MVVM concept – “Beauty lies inside”

If (you wanna read the whole stuff) start from here;

else goto Serious_talks;

Okay people, I’m not the guy to tell something in the most expected or formal way possible, neither I will try to. I believe in clarity in the most homey, informal way possible. And as the picture right in the header indicates this is a personal adventure on Windows Phone, I’m gonna keep it informal and simple of course.

Let’s get to the basics. How you define anything beautiful? The obvious answer would be by looking towards it. Truth, isn’t it? The problem lies here doesn’t concern the word “beauty” here. The only thing it concerns is the preposition following the word “looking”. So you see, on a generic concept how you define something beautiful? Only by its outlook or the beauty inside? Let’s move more into a humane concept. How can you tell that someone is beautiful? Does it only encapsulates his/her beauty on the outside or the inside matters too.

If you are someone who has a working brain, you’d seriously answer me with the answer that ‘”inside matters too”. So, if you think you and I are in a common ground that we can only declare someone beautiful if he/she is beautiful in inside. The beauty on the outside is not mandatory rather is a plus. Now come to the point of apps. If we treat an app like a human then you’ll get the same picture actually, not exactly the same but yes, kind of same. The beauty lies inside. The beauty on the outside do promotes the app to a certain level and gets it the “swag” and love it needs from the users but you just can’t ignore the inside. Let’s just face it, if you give an app a wonderful inside, you’re kind of made a big progress on giving it a stunning look. You can change, modify, upgrade or practically do anything make it look more and more “hot” and appealing as it needs to be. Or else your app will get a user group of dedicated bunch of geeks who understands the value of your awesome codebehind and the app will struggle to get into the brains of regular people. Still, your app is not a failure.

Serious_talks:

Well, philosophy isn’t the thing developers usually look for, they need precise, concise treatment of what they need to know. Well, here it goes, if you write a clean, sanitized codebehind you’re one step ahead on making a great UI on it. If you have used any code separation approach, you’re a delight for the guy who’s building your UI for you. You might ask why? Why on earth Im gonna go through this hell to make my app’s code sanitized? I’m good as long as I can understand my code. My point here is “think!”. I made the same mistake you’re about to make. When you’re thinking of an UI in your dreams, what do you think of first? The UI only or how the app will work with the UI? How the app will talk using the UI? So you see with our build as it goes approach we’re only making things worse.  Cause we can’t see how our app will look unless we provided it with a fair amount of data and logic behind to get it going. So, what’s the solution? How are we gonna build our UI and our code behind at the same time?

The answer lies in , yes I know you guys know the name, it’s MVVM. Well MVVM is kind of a brotherlike guy of MVC. I’m not gonna bore you more with it. Just go through the internet to find about history of MVVM if you are excited enough. Those who are absolutely new to these (like me :P) kindly don’t get scared out here and leave. The magic lies just a bit later.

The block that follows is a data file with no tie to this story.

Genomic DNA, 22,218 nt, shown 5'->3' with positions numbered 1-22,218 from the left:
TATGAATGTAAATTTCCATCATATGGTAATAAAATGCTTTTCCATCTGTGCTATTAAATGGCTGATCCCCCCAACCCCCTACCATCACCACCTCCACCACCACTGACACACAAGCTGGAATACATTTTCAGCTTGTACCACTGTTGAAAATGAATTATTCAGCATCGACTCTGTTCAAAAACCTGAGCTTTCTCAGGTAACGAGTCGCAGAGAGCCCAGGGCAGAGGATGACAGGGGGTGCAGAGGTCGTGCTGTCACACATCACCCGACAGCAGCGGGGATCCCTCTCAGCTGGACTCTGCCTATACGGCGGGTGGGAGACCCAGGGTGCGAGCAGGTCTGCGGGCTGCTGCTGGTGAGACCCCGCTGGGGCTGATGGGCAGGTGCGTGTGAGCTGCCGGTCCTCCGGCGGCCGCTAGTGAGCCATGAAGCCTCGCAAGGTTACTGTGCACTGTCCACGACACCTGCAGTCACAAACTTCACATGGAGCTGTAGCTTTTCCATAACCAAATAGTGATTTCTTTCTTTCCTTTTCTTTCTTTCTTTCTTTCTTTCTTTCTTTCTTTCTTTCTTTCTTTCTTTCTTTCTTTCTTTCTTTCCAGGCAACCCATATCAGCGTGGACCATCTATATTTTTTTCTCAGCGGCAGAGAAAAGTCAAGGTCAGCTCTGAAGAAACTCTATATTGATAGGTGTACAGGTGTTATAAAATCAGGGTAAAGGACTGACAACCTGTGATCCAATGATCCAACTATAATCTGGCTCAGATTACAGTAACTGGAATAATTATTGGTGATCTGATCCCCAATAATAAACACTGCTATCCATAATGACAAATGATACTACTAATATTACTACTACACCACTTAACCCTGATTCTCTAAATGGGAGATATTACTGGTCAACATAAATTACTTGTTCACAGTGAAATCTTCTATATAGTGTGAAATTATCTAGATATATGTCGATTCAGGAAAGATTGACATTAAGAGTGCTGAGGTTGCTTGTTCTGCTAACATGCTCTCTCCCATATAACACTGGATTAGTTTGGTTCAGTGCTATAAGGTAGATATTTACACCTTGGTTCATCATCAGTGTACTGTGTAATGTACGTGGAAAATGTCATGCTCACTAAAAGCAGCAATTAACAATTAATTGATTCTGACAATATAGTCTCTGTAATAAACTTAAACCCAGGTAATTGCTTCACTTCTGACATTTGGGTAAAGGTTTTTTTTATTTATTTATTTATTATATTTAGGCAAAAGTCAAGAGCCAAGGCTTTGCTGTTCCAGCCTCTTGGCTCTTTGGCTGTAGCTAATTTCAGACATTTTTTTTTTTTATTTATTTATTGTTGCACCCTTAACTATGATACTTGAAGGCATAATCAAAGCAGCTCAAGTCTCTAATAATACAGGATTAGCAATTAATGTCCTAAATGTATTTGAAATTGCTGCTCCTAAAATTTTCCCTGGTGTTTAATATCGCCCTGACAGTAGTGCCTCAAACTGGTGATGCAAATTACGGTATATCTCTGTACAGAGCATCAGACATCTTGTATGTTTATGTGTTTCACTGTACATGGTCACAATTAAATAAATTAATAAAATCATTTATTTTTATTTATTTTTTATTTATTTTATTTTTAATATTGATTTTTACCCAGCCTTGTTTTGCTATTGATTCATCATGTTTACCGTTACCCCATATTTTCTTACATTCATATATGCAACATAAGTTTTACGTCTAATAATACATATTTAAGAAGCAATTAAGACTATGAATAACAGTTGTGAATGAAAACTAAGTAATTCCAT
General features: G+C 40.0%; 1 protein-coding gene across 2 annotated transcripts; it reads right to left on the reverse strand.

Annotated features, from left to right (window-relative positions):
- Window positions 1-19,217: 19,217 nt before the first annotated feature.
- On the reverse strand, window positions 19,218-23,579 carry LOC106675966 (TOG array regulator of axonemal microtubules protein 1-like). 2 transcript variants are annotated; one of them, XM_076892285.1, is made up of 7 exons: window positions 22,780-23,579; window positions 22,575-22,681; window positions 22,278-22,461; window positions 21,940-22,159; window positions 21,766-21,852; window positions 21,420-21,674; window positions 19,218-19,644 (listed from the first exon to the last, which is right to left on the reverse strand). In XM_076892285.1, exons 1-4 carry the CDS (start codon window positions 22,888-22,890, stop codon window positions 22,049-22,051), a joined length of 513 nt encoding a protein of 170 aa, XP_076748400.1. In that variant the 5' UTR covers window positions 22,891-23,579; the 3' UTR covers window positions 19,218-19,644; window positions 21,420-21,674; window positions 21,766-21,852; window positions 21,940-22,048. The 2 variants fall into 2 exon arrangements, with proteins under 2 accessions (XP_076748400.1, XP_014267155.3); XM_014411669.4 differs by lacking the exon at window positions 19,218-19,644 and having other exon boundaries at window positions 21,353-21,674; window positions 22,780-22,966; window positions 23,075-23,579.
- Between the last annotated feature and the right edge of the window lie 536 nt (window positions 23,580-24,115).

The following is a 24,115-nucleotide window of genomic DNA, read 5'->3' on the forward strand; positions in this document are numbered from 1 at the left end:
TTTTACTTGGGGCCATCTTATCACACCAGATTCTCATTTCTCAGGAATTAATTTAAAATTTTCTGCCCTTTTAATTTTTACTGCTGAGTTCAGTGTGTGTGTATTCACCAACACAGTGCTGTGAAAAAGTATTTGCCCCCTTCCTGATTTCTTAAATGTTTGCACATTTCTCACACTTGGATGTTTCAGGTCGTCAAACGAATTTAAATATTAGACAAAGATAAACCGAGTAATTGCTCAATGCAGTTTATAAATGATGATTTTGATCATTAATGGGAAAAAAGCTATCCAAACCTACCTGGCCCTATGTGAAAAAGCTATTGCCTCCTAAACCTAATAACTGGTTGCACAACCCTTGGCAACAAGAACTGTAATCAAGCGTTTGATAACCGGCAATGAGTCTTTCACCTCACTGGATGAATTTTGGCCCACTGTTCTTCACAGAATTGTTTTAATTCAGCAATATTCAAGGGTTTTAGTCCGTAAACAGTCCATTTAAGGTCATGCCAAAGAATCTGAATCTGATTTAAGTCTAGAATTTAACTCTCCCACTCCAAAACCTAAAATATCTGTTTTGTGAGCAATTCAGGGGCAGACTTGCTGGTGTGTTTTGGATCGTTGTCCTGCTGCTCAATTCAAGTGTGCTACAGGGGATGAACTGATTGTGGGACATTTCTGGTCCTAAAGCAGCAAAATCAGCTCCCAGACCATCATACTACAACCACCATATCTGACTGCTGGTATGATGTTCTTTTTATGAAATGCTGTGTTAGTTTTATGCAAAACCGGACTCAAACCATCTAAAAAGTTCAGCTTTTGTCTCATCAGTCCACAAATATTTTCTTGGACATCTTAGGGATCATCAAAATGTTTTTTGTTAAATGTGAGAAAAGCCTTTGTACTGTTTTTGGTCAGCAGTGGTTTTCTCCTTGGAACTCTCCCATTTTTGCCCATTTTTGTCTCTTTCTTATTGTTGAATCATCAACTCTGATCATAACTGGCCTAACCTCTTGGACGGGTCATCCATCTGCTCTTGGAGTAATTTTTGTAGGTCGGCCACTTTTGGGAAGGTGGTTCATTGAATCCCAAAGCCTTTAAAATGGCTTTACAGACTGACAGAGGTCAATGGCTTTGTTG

Let’s take a dive, shall we?

MVVM stands for Model-View-ViewModel. Now the questions come into play. Who on earth should I call the model or the view? Or even who is Mr. Viewmodel?

Like all other tutorials I should get you guys a smartart with a block diagram showing basic architecture of MVVM.  Nope, not gonna do that now actually. Think of a car first. If we divide the car into three basic parts like below:

  • The body
  • The driver / steering wheel
  • the engine

You’d gladly find the body determines whether the car looks appealing to people or not. The engine makes the car run, makes it actually work and the driver is the link between these. In the end of the day a car is as good as it’s driver is.

Here comes the traditional block diagram, yes it’s taken from the blog of geekchamp and msdn.

MVVM block diagram

If you understand the three lines I wrote above, believe me when I say this,  “You understand MVVM”. You might think what on earth I’m talking about? I didn’t the say the first thing about MVVM and I’m claiming you guys understand it. Weird as it sounds, you guys actually do. The body of the car i.e. the view of your app defines how it looks from the outside. The engine, i.e. the data your app needs to run a.k.a. the model makes your app worthy to use and last but not the least the driver i.e. the viewmodel who connects view with model (no wonder there). Here the viewmodel is the guy who actually makes things work. Cause if he doesn’t provide data to the view the view is worthless, if he doesn’t provide the logics needed for the app to actually run, even with the data the app is not user friendly.

In my times with windows phone, I found people talking about the learning curve of MVVM. Sometimes it do seems a bit steep. But you see, as Im gonna write frequently you’ll find a total detail as this series goes more and more into MVVM. Although in the end of the day you’ll find a very basic app, I think I would be able to successfully transfer a bit of ABCD on MVVM in your brain without making you feel I’m talking about a lot in a day.

So, until next time, ciao! Next we’ll talk about how the view talks with Viewmodel and how the viewmodel gets model for the data it needs. 🙂

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